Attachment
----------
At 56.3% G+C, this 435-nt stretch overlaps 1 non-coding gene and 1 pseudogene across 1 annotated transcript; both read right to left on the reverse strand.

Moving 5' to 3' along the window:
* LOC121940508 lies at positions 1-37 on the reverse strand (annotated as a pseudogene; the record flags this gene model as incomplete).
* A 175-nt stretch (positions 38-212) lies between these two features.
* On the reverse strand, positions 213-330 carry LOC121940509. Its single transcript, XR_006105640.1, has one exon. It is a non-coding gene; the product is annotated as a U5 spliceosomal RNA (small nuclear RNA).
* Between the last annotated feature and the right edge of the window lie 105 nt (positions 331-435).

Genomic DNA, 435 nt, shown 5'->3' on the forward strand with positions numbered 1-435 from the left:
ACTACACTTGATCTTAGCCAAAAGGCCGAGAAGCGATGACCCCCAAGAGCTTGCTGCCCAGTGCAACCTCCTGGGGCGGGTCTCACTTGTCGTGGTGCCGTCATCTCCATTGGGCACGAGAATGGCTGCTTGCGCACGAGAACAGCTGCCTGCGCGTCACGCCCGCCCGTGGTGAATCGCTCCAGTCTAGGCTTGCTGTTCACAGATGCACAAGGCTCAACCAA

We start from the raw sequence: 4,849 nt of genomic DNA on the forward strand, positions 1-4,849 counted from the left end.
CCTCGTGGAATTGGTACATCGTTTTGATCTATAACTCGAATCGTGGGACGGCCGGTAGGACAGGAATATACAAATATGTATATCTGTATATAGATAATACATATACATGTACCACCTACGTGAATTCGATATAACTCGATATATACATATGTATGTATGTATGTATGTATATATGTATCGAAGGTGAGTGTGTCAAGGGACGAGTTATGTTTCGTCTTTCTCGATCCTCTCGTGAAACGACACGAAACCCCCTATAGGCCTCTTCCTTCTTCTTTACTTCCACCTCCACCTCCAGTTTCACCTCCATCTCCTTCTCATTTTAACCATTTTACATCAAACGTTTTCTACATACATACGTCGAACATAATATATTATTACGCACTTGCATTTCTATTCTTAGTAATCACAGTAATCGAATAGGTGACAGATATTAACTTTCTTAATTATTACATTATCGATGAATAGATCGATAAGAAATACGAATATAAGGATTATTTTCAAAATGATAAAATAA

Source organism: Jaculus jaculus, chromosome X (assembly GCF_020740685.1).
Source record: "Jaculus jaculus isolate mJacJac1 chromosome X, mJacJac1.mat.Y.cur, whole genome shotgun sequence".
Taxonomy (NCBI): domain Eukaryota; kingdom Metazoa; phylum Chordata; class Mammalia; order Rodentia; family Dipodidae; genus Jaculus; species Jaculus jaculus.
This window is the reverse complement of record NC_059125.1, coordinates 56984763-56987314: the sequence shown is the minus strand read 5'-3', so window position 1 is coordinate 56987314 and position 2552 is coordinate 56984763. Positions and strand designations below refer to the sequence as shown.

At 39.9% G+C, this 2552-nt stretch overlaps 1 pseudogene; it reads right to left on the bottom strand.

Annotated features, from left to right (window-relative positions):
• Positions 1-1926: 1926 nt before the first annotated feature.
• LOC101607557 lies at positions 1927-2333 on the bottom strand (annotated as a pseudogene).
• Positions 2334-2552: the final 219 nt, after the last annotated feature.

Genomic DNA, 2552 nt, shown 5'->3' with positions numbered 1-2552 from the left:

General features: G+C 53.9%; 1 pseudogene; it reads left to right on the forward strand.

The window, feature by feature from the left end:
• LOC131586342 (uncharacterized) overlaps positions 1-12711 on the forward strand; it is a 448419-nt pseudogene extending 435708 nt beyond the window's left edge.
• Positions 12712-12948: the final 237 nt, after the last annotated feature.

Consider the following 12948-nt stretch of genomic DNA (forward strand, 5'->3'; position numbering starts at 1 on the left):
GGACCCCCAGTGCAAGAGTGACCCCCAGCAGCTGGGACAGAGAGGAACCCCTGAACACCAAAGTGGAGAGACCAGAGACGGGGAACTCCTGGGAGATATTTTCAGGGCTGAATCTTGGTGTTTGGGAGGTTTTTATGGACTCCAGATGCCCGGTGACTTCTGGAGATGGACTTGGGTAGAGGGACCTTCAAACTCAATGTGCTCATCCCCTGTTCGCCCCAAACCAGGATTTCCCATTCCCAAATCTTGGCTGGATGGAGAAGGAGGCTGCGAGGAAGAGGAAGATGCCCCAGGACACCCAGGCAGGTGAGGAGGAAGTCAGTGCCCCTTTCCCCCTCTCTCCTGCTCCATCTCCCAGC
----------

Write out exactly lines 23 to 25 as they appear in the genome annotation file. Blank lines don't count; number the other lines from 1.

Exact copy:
• LOC131586342 (uncharacterized) overlaps positions 1-12711 on the forward strand; it is a 448419-nt pseudogene extending 435708 nt beyond the window's left edge.
• Positions 12712-12948: the final 237 nt, after the last annotated feature.

Consider the following 12948-nt stretch of genomic DNA (forward strand, 5'->3'; position numbering starts at 1 on the left):